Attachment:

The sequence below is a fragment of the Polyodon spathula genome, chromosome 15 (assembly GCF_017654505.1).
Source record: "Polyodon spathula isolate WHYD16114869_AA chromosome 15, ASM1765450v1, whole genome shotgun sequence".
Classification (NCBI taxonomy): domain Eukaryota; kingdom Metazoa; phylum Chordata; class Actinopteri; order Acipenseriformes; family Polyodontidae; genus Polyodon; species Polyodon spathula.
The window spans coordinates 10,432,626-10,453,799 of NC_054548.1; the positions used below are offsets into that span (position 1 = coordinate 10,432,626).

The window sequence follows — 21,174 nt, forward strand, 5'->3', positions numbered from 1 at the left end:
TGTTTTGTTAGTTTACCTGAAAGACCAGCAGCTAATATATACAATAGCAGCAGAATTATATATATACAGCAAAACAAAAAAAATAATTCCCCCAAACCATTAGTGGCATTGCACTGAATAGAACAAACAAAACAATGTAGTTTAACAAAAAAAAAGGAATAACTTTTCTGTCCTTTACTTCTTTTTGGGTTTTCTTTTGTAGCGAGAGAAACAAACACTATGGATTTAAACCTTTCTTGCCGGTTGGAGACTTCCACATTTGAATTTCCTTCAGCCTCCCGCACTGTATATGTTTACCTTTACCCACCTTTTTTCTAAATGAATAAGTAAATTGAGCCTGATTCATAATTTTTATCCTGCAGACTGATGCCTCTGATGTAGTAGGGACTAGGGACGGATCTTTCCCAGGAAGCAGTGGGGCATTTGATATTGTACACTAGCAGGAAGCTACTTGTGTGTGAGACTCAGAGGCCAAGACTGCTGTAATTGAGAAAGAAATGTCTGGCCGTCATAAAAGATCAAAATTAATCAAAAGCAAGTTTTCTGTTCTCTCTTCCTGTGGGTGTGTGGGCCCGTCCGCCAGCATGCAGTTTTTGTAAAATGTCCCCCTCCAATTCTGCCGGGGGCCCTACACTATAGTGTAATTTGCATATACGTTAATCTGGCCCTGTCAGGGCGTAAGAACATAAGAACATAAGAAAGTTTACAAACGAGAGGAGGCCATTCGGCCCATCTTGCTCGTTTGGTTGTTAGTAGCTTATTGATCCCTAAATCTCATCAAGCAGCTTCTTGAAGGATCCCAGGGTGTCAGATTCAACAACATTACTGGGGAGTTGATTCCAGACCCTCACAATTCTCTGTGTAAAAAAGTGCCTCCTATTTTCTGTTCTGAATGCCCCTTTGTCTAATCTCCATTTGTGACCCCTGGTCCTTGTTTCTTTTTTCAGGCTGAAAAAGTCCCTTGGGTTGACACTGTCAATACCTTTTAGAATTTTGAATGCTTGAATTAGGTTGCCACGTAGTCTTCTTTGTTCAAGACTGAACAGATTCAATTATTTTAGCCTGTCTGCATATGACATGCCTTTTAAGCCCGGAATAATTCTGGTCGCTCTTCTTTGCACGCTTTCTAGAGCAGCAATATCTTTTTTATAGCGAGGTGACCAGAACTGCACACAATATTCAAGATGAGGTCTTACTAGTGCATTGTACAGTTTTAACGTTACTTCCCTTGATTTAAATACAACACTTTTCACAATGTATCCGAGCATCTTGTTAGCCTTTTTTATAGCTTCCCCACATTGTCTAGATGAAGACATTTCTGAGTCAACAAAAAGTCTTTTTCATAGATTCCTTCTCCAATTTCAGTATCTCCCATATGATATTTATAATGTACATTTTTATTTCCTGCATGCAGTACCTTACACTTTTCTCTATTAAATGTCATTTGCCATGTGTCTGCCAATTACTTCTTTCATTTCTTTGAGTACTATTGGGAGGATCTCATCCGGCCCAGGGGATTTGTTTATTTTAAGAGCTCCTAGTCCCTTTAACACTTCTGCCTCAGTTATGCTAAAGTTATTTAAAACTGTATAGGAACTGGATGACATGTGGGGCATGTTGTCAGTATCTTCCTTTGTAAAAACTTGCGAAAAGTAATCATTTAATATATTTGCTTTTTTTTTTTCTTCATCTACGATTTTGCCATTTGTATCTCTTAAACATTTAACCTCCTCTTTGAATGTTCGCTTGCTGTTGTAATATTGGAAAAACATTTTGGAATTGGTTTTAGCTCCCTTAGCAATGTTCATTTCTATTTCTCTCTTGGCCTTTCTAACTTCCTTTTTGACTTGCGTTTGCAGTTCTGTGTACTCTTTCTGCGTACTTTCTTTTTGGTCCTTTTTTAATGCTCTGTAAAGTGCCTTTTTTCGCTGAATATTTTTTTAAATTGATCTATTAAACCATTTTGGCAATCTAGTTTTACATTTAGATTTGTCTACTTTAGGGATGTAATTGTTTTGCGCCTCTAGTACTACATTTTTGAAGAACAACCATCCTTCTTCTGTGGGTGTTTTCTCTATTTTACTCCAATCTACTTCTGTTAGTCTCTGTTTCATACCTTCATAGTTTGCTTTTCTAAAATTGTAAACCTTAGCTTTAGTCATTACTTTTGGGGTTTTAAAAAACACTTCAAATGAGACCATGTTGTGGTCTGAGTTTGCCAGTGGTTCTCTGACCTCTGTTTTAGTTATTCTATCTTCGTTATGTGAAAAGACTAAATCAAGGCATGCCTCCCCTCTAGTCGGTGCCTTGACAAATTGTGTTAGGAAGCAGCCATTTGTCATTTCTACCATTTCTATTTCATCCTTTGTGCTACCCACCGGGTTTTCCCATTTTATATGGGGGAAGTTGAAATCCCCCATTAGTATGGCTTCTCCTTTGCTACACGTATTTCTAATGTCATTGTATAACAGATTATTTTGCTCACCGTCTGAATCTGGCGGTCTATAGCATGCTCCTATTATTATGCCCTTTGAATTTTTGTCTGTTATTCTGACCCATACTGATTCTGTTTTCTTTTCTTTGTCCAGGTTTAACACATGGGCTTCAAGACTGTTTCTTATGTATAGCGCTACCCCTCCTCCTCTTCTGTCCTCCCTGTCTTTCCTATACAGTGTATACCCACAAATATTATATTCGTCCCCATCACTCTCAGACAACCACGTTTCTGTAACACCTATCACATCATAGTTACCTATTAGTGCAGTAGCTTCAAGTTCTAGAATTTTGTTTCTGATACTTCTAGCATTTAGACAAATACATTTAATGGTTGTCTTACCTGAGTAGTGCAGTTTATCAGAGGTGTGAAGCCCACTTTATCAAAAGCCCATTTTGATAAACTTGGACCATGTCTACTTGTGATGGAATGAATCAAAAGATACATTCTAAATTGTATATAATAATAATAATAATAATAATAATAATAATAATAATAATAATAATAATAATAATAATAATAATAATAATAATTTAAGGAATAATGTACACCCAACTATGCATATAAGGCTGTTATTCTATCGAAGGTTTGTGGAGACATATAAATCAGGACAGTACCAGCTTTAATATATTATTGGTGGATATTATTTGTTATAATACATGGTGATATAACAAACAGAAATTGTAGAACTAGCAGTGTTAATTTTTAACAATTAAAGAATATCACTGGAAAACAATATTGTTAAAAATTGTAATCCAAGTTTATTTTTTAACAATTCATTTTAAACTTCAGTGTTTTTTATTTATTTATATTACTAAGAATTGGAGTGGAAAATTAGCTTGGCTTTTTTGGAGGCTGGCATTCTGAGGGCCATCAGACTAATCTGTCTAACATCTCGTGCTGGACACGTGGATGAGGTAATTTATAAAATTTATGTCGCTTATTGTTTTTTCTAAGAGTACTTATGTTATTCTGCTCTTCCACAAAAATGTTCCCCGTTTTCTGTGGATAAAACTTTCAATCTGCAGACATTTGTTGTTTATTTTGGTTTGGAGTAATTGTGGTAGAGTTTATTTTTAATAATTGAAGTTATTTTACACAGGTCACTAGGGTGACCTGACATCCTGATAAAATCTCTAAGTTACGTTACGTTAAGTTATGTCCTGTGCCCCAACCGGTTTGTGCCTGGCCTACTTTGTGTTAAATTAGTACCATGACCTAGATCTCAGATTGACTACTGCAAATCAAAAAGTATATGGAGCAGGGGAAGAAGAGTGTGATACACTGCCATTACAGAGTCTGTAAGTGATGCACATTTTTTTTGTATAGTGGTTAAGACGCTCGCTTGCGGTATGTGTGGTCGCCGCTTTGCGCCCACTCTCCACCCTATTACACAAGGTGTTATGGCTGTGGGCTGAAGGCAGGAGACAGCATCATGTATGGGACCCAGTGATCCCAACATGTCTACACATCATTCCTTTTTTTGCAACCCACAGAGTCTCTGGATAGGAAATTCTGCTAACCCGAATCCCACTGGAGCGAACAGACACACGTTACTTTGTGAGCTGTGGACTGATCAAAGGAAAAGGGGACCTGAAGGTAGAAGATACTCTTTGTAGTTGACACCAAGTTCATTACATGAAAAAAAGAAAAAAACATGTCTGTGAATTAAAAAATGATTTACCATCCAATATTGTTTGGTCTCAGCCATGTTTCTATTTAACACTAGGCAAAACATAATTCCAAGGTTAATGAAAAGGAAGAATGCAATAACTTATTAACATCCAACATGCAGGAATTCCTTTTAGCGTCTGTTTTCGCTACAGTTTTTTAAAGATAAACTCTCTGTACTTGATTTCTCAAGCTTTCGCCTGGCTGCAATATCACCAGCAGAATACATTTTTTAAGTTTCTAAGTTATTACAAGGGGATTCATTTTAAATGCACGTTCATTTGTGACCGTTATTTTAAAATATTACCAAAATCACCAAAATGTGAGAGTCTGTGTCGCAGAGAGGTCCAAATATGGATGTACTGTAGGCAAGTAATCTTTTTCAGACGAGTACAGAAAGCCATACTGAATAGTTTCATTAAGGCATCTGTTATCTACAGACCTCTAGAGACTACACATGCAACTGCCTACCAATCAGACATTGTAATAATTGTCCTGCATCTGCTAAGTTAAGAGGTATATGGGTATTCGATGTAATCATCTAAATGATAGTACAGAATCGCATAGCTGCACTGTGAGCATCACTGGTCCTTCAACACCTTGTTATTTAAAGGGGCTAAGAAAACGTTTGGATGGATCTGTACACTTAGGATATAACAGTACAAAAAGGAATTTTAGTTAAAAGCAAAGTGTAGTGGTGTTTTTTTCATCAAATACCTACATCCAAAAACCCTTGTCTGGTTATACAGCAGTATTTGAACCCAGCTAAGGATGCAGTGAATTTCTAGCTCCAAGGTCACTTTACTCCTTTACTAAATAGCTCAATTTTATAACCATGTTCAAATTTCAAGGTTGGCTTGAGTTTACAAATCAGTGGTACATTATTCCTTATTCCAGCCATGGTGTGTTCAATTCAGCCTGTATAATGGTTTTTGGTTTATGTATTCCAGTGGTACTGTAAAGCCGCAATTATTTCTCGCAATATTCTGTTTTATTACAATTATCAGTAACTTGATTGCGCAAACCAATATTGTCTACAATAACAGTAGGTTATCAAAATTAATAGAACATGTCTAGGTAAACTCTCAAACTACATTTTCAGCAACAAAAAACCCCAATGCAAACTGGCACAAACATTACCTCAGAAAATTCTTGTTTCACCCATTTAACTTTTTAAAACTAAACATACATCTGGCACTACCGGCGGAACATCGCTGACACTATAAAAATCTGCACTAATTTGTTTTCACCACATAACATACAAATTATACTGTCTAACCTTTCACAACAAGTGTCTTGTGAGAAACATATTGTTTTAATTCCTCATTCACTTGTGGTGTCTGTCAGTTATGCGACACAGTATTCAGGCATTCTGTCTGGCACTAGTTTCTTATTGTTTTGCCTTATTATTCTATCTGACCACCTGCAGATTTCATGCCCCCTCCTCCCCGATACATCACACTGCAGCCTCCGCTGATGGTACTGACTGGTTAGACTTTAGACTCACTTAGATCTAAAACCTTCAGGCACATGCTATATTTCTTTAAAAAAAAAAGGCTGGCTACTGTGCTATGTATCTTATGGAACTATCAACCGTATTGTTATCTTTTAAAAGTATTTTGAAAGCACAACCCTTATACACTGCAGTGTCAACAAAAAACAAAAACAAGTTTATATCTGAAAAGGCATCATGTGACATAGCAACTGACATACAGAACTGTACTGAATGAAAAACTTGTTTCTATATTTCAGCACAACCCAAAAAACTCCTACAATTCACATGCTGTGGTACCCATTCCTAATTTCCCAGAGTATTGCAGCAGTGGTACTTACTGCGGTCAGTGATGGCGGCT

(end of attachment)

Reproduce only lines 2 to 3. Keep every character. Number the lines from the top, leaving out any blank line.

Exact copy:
Source record: "Polyodon spathula isolate WHYD16114869_AA chromosome 15, ASM1765450v1, whole genome shotgun sequence".
Classification (NCBI taxonomy): domain Eukaryota; kingdom Metazoa; phylum Chordata; class Actinopteri; order Acipenseriformes; family Polyodontidae; genus Polyodon; species Polyodon spathula.